Get all the latest news on coronavirus and more delivered daily to your inbox. Sign up here.
Health Minister Greg Hunt said the tracing app launched late on Sunday had been downloaded by more than 2 million people -- about 8 percent of the population -- as of 7.p.m. Monday local time, Reuters reported.
“It has been really, really great, the uptake by the Australian community, because they know that this is about protecting them,” the Australian goverment’s chief medical officer Brendan Murphy told a news conference Monday. “It's about helping our public health officials do their job and that's all it is, and it is a no-risk, highly secure very safe app."
Prime Minister Scott Morrison has said more testing and widespread use of the CovidSafe phone app – which has generated criticism over privacy concerns- are among the main conditions for easing nationwide lockdowns, according to Reuters.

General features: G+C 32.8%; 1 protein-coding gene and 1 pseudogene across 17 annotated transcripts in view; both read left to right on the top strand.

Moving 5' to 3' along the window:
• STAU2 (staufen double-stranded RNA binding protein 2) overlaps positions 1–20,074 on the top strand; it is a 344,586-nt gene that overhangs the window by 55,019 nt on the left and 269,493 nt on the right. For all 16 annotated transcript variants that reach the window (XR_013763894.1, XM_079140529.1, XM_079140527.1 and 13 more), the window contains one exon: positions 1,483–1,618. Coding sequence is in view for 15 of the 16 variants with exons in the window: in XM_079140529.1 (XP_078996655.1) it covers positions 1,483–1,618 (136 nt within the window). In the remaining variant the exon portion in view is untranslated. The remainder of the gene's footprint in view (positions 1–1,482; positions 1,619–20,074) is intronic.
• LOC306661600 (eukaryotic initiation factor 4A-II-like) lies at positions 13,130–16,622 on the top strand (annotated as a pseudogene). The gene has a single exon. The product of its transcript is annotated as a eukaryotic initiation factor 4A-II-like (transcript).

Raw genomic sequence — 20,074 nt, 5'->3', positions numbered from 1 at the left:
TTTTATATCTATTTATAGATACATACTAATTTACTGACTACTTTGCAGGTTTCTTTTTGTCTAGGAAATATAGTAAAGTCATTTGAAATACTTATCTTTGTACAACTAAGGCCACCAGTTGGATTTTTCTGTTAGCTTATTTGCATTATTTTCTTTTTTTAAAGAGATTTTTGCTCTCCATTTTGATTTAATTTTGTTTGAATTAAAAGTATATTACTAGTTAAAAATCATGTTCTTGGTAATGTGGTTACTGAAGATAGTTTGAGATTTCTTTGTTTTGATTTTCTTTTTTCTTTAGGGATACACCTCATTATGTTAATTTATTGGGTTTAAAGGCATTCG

The COVIDSafe smartphone app uses a Bluetooth wireless signal to exchange a "digital handshake" with another user who comes with five feet, the BBC reported.
The app then logs this contact and encrypts it.
Users will be notified if they have had more than 15 minutes of close contact with another user who tests positive.
Australia has so far confirmed around 6,700 cases of the novel coronavirus and just 83 deaths, numbers much lower than those in the U.S. and other coronavirus hotspots.
Just 16 new virus cases were recorded Sunday.
The government has attributed the low numbers to border closures and other measures.
To allay privacy concerns officials said only state health authorities will have access to the app's stored data.
The data will be stored in Australia, and the health minister said "not even a court order" would allow other authorities such as the police to access it, according to the BBC.